The Religious Revolution:
The Birth of Modern Spirituality, 1848–98
by dominic green
farrar, straus and giroux, 464 pages, $35
The nineteenth century, for all but the most literal-minded, begins with the French Revolution and ends with the First World War. Or in the words of one influential overview of nineteenth-century Germany: “In the beginning was Napoleon.” At the end were trenches, tanks mired in mud, mustard gas, and a futility so profound that it laid the groundwork for an even more grotesque war just one generation later. No wonder, given all the dashed promises made in the name of progress, technology, transportation, and nation-building, that most of us would rather contemplate the beginning of the century. It was then that, despite the excesses of the French Revolution and certain enlightened philosophes, one could imagine somehow fusing the best of the old and the new: a project German idealists like Schelling and Hegel, in their best moments, gestured toward with youthful enthusiasm.
Given how many historians have looked back on the long nineteenth century and seen the slow, inevitable death of the naive belief in progress, it is not unreasonable to examine the same century and assume the gradual but inevitable demise of religion. Yet the crude version of the secularization thesis, according to which the world will become steadily less religious as scientific discovery and Enlightenment rationalism slowly advance, has been largely discredited by serious scholars of secularization such as Hans Joas. As Joas has argued, secularization and modernization do not always correspond, and the emergence of secularization has been not linear, but jagged and unpredictable, like the price of a stock. A bit to the side of this debate, the German historian Olaf Blaschke has spoken of the nineteenth century as the “second confessional era.” Due to the influence of both pietism and the Enlightenment, the seventeenth and eighteenth centuries witnessed a decrease in confessional identity, but in this respect the nineteenth century (think of the triumphant celebration of the Reformation in 1817 and Bismarck’s Kulturkampf) looked more like the sixteenth than the seventeenth or eighteenth. Science and religion, or secularization and religious identity, need not follow the principle of John the Baptist: He must increase, but I must decrease (John 3:30). One finds similar patterns at the outset of the current century, when the emergence of evangelicalism and Islamism caught unawares those stuck in a 1960s tale of secularization.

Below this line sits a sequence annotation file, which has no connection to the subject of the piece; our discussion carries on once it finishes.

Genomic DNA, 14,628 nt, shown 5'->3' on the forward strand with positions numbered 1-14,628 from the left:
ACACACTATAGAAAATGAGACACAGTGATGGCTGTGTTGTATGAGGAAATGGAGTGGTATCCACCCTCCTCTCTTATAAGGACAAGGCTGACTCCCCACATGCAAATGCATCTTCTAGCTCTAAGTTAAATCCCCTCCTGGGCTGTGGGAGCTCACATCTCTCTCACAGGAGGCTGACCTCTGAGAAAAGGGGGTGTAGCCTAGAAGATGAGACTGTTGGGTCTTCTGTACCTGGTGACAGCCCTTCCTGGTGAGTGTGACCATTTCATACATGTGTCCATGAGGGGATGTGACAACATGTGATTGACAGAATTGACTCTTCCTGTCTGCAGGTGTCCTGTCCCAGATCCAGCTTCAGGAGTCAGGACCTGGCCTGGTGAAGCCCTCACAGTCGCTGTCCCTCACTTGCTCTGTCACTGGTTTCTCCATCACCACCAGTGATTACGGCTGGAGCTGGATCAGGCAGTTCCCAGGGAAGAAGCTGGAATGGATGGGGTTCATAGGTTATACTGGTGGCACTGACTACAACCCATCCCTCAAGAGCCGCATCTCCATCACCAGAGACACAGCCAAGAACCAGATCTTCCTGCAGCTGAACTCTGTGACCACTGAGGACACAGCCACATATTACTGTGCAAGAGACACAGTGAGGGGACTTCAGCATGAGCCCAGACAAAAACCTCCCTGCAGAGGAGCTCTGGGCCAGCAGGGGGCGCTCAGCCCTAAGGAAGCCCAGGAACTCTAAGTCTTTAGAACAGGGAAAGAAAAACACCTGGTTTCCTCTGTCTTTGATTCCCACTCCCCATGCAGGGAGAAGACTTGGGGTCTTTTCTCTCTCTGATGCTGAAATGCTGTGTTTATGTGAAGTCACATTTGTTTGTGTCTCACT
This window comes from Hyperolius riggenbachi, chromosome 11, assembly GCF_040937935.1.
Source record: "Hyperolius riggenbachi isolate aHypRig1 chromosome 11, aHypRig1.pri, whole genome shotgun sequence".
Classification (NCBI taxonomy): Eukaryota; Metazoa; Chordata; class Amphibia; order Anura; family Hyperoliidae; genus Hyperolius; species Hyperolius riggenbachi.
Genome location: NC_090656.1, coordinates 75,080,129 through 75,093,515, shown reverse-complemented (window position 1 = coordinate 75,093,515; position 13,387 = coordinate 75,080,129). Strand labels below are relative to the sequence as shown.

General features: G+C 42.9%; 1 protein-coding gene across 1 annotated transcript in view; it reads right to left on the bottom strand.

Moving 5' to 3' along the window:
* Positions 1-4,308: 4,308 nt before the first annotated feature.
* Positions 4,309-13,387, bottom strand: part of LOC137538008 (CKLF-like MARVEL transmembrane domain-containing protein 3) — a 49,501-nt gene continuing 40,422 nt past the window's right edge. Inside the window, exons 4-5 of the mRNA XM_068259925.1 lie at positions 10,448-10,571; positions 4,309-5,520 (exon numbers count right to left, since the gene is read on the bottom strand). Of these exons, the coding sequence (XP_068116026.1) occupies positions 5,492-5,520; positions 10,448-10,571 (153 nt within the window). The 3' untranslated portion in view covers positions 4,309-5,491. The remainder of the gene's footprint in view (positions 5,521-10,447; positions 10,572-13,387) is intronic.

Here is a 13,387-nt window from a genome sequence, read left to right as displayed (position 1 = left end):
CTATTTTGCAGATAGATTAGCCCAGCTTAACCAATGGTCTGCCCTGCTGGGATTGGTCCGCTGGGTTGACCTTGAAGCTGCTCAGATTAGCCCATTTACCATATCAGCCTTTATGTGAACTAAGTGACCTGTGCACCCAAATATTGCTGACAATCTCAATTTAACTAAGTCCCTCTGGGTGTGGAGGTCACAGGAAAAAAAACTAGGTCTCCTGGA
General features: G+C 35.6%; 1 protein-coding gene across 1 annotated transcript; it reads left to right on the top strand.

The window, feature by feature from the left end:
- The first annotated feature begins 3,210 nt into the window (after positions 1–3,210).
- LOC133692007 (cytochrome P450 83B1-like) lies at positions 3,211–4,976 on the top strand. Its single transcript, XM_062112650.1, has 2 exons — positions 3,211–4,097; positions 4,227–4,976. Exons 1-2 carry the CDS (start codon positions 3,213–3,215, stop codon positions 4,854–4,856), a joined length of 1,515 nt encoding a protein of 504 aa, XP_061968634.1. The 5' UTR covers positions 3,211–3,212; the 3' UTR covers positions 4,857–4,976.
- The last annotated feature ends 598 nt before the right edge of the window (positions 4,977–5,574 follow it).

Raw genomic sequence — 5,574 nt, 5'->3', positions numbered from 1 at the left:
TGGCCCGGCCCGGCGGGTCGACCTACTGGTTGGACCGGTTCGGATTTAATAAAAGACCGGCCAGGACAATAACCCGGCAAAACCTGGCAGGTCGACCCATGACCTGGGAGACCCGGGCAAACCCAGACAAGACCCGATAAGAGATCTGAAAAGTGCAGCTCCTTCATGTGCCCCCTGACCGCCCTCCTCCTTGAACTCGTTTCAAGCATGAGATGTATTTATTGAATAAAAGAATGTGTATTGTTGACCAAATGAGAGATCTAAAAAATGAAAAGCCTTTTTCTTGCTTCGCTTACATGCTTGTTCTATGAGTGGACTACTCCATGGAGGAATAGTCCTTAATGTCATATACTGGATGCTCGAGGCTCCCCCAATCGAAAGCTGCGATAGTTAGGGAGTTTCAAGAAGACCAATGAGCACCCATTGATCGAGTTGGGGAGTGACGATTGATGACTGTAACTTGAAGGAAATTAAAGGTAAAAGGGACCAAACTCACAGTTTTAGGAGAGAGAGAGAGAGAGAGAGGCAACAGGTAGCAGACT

The steam engine and the newspaper, in short, did not extinguish the spiritual flame. Instead, an autonomous religious sphere emerged, marked by an interest in palm reading and spiritual mediums, the invention of the Ouija board, and the establishment of Theosophy. As Dominic Green’s The Religious Revolution demonstrates, the new spiritualists showed a mixed attitude toward science. Sometimes new discoveries prompted religious reconsiderations, but more often the spiritualists picked at the science and mostly left it on the plate, like children faced with vegetables.
Green aims to tell the story of modern spirituality’s birth in the second half of the nineteenth century. He covers Theosophy and the occult, as well as what might be understood as non-institution-bound spirituality, whose ties to organized religion became slowly unloosed in the nineteenth century. His focus is on North America rather than Europe, and the Far East rather than the Middle East. The connections between the earlier romantic individualists—Emerson, Ruskin, Whitman, and Thoreau—and the later charlatans and occultists who founded modern Theosophy and brought together East and West certainly make for interesting reading. In Green’s fascinating and at times spellbinding narrative, seemingly unconnected strands come together and point toward something like a global history of spirituality. But his collection of names never really coalesces into an identifiable movement. The fact, say, that Theosophy’s founding document was composed on the same day as Wagner’s greatest opera does not necessarily amount to more than a coincidence. Green hints at a few ways to weave a narrative thread through the book, but without a stronger hand it comes across as a set of loosely connected retellings of oft (Emerson, Thoreau, Darwin) or rarely (Colonel Olcott, Madame Blavatsky, Swami Vivekananda) tilled ground.